ABUJA, February 12, 2019. Three years after the London Anti-Corruption Summit where Nigeria signed on to the Open Government Partnership (OGP) and committed to Global Forum on Asset Recovery (GFAR), Nigeria has largely implemented its commitment.
Executive Director of Africa Network for Environment and Economic Justice, ANEEJ, Rev David Ugolor stated this at the launch of a well-documented assessment report which his organisation carried out through a research independently conducted with support from the British Department for International Development (DFID) under the Anti-Corruption in Nigeria (ACORN) Programme.
“One can safely state that the 2016 London Anti-corruption Summit and the follow-up Global Forum on Asset Recovery (GFAR) of 2017 held in the United States of America were parts of the efforts to end an undesirable practice in order to bring succour to victims of corruption and enhance development in affected countries. Nigeria is course in the implementation of both commitments as revealed by the assessment we carried out.
“Having attended the 2016 London Summit and played a significant role by leading over ten Civil Society Organisations to the GFAR in USA and presented CSO’s position on the challenges posed by corruption along with possible ways to move forward, ANEEJ has relentlessly implemented various projects that will remove the cankerworm called corruption in both public and private sector. Since that historic summit in London and Nigeria’s signing on to the Open Government Partnership (OGP), ANEEJ has collaborated with government agencies, and other civil society partners to take the OGP to sub-national level.
“I am delighted to say that our efforts have not been in vain as one state after the other sign on to the OGP. It is a thing of joy that from the initial single membership of Kaduna State, 13 other states like Niger, Anambra, Enugu, Ebonyi, Abia and the commendable most recent efforts of Edo State Government among others are fully in the OGP while others are in the process of on-going engagements with state and non-state actors,” Ugolor stated.
On the use of the returned $322.5million Abacha Loot returned from Switzerland under the GFAR commitment, the ANEEJ boos said his organisation has been monitoring the disbursement of money through a project called Monitoring of Recovered Assets in Nigeria through Transparency and Accountability (MANTRA). “We are working with CSO partners in all the six geopolitical zones of Nigeria, and have successfully deployed over five hundred monitors and supervisors across the states where the loot was being returned to the poorest of the poor through the National Cash Transfer Office in the Conditional Cash Transfer programme of the Federal Government of Nigeria in line with the MOU signed by the Nigerian Government,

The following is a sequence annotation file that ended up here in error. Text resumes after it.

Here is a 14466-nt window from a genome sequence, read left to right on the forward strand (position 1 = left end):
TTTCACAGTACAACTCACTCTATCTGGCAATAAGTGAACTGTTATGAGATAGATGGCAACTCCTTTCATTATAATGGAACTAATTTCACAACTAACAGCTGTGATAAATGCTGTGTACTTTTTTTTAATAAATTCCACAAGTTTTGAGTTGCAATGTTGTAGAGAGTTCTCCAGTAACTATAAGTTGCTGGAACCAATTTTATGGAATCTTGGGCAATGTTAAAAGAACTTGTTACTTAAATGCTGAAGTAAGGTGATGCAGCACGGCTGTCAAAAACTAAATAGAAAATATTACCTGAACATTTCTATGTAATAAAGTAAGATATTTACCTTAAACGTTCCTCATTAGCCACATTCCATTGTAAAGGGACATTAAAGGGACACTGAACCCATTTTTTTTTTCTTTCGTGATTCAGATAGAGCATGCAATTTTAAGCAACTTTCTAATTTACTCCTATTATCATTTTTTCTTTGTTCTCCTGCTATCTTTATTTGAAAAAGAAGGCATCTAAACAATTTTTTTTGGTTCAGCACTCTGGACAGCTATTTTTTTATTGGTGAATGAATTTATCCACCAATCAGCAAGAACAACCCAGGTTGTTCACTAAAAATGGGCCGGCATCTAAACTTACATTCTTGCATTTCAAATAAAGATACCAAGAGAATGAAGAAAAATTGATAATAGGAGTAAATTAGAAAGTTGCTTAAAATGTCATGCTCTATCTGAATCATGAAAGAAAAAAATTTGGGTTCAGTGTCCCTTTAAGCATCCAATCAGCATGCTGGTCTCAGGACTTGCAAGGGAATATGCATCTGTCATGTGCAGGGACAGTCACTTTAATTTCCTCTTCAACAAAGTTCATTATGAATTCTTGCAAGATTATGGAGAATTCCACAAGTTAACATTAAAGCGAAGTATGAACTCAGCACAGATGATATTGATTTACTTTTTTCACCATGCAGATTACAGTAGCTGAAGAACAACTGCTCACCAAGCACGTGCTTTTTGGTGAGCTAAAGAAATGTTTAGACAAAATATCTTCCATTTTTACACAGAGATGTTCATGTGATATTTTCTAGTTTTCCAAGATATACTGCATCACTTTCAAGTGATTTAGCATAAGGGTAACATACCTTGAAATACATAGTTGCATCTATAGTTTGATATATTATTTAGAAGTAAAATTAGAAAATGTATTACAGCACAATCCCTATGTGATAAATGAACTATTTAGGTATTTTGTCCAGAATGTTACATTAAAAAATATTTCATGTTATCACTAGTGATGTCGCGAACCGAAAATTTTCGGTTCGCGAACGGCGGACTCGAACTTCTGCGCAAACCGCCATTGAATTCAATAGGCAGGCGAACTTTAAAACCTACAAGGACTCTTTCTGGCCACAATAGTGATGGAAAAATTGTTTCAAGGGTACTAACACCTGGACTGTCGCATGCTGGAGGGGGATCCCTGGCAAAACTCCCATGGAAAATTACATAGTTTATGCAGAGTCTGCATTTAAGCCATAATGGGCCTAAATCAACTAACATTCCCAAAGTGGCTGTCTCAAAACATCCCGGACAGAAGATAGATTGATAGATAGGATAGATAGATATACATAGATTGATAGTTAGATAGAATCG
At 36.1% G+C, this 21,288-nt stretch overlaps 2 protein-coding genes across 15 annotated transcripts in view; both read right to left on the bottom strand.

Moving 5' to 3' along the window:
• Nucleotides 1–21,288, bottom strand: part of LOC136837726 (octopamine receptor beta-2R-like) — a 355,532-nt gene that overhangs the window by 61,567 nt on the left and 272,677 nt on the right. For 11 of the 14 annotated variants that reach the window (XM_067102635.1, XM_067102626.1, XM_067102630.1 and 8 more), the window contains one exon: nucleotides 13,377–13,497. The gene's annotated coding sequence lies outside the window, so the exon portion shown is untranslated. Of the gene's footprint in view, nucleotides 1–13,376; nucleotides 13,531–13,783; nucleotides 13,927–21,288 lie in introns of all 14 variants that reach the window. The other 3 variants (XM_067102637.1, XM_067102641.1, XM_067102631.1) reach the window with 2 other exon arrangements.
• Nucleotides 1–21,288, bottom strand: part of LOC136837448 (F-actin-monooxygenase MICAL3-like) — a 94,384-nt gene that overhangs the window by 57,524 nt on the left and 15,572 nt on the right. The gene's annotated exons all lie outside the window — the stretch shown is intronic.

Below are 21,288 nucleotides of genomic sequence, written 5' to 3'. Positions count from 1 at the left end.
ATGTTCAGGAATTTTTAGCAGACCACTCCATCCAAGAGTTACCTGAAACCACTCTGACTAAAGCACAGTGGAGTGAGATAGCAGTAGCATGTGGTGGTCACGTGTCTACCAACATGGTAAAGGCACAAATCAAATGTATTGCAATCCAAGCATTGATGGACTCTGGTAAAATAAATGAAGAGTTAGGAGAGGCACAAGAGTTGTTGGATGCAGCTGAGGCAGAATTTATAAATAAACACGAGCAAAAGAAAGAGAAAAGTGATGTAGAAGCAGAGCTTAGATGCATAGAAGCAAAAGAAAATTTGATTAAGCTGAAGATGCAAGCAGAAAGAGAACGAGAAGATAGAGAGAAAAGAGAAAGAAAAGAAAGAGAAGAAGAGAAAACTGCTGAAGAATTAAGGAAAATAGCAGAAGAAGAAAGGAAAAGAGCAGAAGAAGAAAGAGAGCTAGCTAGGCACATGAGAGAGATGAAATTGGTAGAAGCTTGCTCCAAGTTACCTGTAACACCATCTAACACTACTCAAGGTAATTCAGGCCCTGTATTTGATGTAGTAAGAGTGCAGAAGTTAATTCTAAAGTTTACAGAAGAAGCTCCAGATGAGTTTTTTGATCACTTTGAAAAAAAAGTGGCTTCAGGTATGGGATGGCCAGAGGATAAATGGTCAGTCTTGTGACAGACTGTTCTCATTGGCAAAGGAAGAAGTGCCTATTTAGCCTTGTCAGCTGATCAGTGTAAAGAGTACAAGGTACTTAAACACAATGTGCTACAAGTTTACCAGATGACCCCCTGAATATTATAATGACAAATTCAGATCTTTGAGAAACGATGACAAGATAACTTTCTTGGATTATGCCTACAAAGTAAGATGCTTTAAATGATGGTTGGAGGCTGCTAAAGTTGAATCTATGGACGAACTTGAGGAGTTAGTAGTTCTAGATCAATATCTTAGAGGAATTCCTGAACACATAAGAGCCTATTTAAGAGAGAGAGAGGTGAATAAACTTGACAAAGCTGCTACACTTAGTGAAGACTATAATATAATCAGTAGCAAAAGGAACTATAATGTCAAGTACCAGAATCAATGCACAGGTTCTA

“This report we are launching today is our dispassionate documentation of the implementation of the 2016 Anti-corruption Summit and GFAR Commitments. ANEEJ’s expectation is that the fight against corruption should be a concerted one that requires the participation of all and sundry. It is our hope that if all hands are on deck, freedom from the stranglehold of corruption and its attendant consequence of pervasive poverty in our country will be a thing of the past.” Ugolor further stated.
While acknowledging validation of the report by the Ministry of Justice/Open Government Partnership Secretariat and the Nigerian Extractive Industry Transparency Initiative (NEITI), both government agency/institutions, ANEEJ thanked them for reviewing some of the key recommendations contained in the report and promised to continue the assessment annually as its contribution to the fight against corruption in Nigeria.